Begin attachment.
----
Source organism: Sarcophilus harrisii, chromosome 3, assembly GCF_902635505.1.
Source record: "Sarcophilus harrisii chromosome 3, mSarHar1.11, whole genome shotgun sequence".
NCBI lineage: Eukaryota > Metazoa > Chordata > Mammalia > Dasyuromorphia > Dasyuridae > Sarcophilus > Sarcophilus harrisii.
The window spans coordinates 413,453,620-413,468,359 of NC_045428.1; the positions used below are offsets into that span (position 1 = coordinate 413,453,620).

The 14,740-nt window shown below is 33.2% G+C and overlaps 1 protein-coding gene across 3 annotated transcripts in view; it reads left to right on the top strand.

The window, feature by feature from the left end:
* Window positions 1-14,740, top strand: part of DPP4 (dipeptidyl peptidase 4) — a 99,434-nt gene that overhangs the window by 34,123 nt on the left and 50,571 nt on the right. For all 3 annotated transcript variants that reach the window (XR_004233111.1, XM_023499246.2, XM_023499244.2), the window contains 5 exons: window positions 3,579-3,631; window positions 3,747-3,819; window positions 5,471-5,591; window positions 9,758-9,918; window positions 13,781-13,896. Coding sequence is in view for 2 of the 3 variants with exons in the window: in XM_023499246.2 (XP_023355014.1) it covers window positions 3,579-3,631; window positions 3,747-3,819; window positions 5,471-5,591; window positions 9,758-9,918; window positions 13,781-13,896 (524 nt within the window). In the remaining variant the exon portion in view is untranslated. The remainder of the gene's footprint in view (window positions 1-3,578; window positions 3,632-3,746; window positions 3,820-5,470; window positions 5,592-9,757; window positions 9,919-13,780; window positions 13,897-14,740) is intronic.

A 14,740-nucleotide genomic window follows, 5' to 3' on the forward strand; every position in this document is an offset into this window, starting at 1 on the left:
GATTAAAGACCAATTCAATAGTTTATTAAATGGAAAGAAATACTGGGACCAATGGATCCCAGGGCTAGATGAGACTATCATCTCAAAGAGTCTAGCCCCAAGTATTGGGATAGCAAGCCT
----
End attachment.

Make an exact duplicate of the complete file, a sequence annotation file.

Source organism: Sarcophilus harrisii, chromosome 3, assembly GCF_902635505.1.
Source record: "Sarcophilus harrisii chromosome 3, mSarHar1.11, whole genome shotgun sequence".
NCBI lineage: Eukaryota > Metazoa > Chordata > Mammalia > Dasyuromorphia > Dasyuridae > Sarcophilus > Sarcophilus harrisii.
The window spans coordinates 413,453,620-413,468,359 of NC_045428.1; the positions used below are offsets into that span (position 1 = coordinate 413,453,620).

The 14,740-nt window shown below is 33.2% G+C and overlaps 1 protein-coding gene across 3 annotated transcripts in view; it reads left to right on the top strand.

The window, feature by feature from the left end:
* Window positions 1-14,740, top strand: part of DPP4 (dipeptidyl peptidase 4) — a 99,434-nt gene that overhangs the window by 34,123 nt on the left and 50,571 nt on the right. For all 3 annotated transcript variants that reach the window (XR_004233111.1, XM_023499246.2, XM_023499244.2), the window contains 5 exons: window positions 3,579-3,631; window positions 3,747-3,819; window positions 5,471-5,591; window positions 9,758-9,918; window positions 13,781-13,896. Coding sequence is in view for 2 of the 3 variants with exons in the window: in XM_023499246.2 (XP_023355014.1) it covers window positions 3,579-3,631; window positions 3,747-3,819; window positions 5,471-5,591; window positions 9,758-9,918; window positions 13,781-13,896 (524 nt within the window). In the remaining variant the exon portion in view is untranslated. The remainder of the gene's footprint in view (window positions 1-3,578; window positions 3,632-3,746; window positions 3,820-5,470; window positions 5,592-9,757; window positions 9,919-13,780; window positions 13,897-14,740) is intronic.

A 14,740-nucleotide genomic window follows, 5' to 3' on the forward strand; every position in this document is an offset into this window, starting at 1 on the left:
GATTAAAGACCAATTCAATAGTTTATTAAATGGAAAGAAATACTGGGACCAATGGATCCCAGGGCTAGATGAGACTATCATCTCAAAGAGTCTAGCCCCAAGTATTGGGATAGCAAGCCT